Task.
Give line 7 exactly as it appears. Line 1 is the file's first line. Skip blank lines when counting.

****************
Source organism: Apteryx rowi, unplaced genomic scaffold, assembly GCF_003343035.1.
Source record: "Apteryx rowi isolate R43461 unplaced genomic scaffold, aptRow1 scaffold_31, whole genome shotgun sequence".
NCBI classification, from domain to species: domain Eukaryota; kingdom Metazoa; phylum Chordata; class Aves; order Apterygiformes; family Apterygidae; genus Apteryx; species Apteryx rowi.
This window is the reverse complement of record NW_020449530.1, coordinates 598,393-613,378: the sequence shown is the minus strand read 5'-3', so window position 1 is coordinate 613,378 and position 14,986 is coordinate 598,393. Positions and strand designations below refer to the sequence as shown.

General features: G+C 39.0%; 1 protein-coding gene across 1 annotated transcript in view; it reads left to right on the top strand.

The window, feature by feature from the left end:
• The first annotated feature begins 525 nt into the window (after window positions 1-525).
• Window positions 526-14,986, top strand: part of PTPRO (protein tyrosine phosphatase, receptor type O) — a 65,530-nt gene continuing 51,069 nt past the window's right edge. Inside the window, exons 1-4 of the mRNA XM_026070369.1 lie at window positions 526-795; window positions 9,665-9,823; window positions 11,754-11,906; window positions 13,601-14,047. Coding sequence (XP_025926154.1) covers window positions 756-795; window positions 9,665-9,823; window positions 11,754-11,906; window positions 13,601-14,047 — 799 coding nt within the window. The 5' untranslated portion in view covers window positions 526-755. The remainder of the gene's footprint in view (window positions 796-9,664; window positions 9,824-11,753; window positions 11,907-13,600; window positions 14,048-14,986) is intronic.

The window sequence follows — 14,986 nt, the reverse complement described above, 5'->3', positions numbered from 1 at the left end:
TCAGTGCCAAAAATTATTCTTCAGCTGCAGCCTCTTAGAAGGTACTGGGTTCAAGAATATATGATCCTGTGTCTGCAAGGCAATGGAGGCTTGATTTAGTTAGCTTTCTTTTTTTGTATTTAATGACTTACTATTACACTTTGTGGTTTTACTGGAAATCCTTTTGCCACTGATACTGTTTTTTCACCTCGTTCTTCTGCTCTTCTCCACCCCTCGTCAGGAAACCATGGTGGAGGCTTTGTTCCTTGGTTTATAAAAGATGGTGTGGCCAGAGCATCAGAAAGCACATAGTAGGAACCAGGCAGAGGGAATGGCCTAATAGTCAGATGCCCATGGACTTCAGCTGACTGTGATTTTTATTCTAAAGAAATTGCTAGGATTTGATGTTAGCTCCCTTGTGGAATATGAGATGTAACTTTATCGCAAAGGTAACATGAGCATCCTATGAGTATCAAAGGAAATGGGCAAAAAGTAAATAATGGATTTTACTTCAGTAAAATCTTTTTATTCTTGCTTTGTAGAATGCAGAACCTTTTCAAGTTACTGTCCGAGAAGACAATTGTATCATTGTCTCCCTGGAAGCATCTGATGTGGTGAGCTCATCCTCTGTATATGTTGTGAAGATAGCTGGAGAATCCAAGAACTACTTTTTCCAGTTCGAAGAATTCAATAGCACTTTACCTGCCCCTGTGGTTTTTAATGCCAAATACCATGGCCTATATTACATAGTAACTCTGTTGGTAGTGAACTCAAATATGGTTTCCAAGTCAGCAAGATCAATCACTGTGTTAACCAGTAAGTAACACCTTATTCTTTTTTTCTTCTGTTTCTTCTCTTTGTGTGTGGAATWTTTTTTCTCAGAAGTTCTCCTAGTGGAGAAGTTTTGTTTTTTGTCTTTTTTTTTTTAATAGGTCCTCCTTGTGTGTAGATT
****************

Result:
• The first annotated feature begins 525 nt into the window (after window positions 1-525).